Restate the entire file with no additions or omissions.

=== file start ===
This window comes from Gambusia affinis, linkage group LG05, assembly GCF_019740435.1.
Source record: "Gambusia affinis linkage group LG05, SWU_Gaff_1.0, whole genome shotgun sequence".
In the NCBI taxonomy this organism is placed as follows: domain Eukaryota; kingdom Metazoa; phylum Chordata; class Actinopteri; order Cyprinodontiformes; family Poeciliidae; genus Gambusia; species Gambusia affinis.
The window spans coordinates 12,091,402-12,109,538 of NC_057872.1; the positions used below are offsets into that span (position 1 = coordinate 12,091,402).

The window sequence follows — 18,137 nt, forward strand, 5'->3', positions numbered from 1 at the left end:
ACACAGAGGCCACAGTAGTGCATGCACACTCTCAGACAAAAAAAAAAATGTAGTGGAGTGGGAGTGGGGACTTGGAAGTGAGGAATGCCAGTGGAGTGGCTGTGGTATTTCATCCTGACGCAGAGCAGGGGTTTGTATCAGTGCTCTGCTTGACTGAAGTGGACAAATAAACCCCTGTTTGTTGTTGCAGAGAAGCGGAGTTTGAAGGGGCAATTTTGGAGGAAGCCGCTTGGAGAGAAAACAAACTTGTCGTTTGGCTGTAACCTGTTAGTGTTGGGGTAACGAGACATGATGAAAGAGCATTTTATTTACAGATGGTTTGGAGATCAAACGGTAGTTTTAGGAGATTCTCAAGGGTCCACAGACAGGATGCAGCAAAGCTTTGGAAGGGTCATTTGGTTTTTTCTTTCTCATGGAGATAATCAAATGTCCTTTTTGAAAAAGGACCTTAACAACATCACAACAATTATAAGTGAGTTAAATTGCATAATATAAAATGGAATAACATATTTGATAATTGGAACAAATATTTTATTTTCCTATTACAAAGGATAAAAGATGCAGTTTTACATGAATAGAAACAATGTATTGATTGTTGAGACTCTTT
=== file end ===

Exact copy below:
This window comes from Gambusia affinis, linkage group LG05, assembly GCF_019740435.1.
Source record: "Gambusia affinis linkage group LG05, SWU_Gaff_1.0, whole genome shotgun sequence".
In the NCBI taxonomy this organism is placed as follows: domain Eukaryota; kingdom Metazoa; phylum Chordata; class Actinopteri; order Cyprinodontiformes; family Poeciliidae; genus Gambusia; species Gambusia affinis.
The window spans coordinates 12,091,402-12,109,538 of NC_057872.1; the positions used below are offsets into that span (position 1 = coordinate 12,091,402).

The window sequence follows — 18,137 nt, forward strand, 5'->3', positions numbered from 1 at the left end:
ACACAGAGGCCACAGTAGTGCATGCACACTCTCAGACAAAAAAAAAAATGTAGTGGAGTGGGAGTGGGGACTTGGAAGTGAGGAATGCCAGTGGAGTGGCTGTGGTATTTCATCCTGACGCAGAGCAGGGGTTTGTATCAGTGCTCTGCTTGACTGAAGTGGACAAATAAACCCCTGTTTGTTGTTGCAGAGAAGCGGAGTTTGAAGGGGCAATTTTGGAGGAAGCCGCTTGGAGAGAAAACAAACTTGTCGTTTGGCTGTAACCTGTTAGTGTTGGGGTAACGAGACATGATGAAAGAGCATTTTATTTACAGATGGTTTGGAGATCAAACGGTAGTTTTAGGAGATTCTCAAGGGTCCACAGACAGGATGCAGCAAAGCTTTGGAAGGGTCATTTGGTTTTTTCTTTCTCATGGAGATAATCAAATGTCCTTTTTGAAAAAGGACCTTAACAACATCACAACAATTATAAGTGAGTTAAATTGCATAATATAAAATGGAATAACATATTTGATAATTGGAACAAATATTTTATTTTCCTATTACAAAGGATAAAAGATGCAGTTTTACATGAATAGAAACAATGTATTGATTGTTGAGACTCTTT